Early cognitive therapy treatment is effective for children and adolescents with post-traumatic stress disorder, according to UK researchers.
They said their study into PTSD in children and adolescents has shown that cognitive therapy can be an effective treatment for 8-17 year-olds during the “early treatment window” after an event.
“Establishing that any active intervention is superior to ‘watchful waiting’ is essential”
The research, led by the University of East Anglia, found 71% of those treated with cognitive therapy in the two- to six-month period after a trauma showed improvement, compared with those placed on a waiting list for the same period.
The researchers randomised 29 children and young people diagnosed with PTSD after a single-event trauma in the previous two to six months to receive cognitive therapy or go on a waiting list for 10 weeks.
They found 71% of the participants were free of PTSD after cognitive therapy, significantly more than the 27% who were on the waiting list.
Those who received cognitive therapy also saw greater improvement, as measured by child and parent-reported questionnaires of PTSD, depression and anxiety as well as clinician-rated functioning.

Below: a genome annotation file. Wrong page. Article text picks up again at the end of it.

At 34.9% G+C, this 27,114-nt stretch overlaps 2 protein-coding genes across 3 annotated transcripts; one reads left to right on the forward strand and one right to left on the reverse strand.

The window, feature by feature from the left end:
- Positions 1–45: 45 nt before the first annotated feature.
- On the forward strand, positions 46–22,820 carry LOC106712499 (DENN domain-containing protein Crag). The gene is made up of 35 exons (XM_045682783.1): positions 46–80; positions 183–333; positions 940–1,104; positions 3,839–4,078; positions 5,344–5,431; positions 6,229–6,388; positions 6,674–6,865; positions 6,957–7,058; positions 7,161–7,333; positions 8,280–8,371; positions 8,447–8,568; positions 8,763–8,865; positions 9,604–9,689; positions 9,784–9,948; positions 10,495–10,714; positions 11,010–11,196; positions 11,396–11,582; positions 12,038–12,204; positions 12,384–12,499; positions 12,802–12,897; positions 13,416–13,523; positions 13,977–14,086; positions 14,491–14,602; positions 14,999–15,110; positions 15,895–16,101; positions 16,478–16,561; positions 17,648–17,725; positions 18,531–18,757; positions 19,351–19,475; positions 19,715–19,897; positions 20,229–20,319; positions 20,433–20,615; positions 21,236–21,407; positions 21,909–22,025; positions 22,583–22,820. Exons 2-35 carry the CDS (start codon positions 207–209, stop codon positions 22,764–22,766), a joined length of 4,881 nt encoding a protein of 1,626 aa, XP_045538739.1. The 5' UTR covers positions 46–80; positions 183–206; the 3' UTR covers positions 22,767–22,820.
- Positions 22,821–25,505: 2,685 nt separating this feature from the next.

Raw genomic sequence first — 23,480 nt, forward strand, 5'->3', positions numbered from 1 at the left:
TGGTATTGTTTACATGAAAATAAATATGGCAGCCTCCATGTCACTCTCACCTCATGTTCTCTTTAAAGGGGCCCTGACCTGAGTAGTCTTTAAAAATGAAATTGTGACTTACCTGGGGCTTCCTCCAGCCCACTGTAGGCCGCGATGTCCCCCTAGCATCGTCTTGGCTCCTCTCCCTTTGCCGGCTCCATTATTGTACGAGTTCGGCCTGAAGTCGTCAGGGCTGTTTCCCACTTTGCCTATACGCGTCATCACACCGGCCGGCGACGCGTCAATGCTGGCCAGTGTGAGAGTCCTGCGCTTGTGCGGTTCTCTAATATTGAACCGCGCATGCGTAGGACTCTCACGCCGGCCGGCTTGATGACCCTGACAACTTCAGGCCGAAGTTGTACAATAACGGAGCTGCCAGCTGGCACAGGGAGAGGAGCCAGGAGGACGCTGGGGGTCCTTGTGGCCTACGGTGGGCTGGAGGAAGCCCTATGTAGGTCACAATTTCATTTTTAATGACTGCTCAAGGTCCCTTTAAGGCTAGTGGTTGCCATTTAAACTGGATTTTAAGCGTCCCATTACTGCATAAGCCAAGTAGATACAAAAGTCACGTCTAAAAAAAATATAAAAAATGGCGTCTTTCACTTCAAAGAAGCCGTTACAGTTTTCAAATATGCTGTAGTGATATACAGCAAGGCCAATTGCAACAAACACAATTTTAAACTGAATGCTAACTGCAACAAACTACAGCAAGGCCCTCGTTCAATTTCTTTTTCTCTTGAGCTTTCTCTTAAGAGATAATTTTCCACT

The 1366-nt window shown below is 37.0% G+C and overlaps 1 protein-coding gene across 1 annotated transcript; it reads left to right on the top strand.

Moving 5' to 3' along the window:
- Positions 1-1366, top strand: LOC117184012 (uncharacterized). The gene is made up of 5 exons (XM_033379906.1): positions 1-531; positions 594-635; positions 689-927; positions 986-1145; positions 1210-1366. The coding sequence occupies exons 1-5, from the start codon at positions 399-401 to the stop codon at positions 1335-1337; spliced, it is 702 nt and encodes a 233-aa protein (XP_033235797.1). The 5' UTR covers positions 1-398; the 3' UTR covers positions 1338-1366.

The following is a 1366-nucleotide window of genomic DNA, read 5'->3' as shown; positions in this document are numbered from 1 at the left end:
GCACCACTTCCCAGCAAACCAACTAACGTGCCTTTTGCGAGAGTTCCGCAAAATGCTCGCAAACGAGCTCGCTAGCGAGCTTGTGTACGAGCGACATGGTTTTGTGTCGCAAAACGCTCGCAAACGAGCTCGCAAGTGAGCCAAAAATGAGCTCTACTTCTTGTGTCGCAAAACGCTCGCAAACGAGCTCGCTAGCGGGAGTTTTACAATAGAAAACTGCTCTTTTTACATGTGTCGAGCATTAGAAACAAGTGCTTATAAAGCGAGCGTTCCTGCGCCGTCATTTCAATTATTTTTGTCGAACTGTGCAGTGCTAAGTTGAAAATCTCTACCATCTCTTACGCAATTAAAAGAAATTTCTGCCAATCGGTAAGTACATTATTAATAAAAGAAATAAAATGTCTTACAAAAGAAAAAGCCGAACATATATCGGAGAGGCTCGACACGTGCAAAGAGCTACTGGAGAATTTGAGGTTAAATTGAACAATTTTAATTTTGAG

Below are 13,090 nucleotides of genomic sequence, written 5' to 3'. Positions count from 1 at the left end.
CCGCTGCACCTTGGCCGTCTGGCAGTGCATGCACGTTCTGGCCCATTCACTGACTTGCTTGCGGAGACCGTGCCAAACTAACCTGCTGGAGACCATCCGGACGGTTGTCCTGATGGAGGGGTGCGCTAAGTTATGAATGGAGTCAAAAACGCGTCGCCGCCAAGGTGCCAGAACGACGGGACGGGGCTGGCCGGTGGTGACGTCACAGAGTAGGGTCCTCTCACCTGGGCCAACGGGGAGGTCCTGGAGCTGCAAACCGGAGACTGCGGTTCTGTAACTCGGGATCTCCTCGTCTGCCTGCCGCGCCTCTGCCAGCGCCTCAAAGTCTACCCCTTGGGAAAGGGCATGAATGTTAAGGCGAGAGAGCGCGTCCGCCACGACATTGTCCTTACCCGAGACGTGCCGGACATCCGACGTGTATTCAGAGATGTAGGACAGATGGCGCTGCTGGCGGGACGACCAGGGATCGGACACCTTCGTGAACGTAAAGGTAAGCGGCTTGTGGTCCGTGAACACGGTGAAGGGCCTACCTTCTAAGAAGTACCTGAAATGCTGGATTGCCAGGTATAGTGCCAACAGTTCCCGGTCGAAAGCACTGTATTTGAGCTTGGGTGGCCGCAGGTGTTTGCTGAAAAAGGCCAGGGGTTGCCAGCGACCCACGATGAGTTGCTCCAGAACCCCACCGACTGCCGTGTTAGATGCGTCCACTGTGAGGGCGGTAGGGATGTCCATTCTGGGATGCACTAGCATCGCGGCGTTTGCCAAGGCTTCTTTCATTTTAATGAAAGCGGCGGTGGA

In addition, recovery after cognitive therapy for PTSD was maintained at six- and 12-months after treatment.
The research, published in the Journal of Child Psychology and Psychiatry, was undertaken as few effective early treatments for PTSD in children and adolescents currently exist, said the researchers.
Early cognitive therapy offers hope for young with PTSD
Lead study author Dr Richard Meiser-Stedman said: “This early treatment window is important as it is not known whether treatment in this period would have any advantage over natural recovery, which can occur up to six-months later.
“Establishing that any active intervention is superior to ‘watchful waiting’ is essential for the future refinement of early treatment approaches,” he said.
He added: “There is a need for much more research into treatments in this period, and the next step would be replication in larger samples.”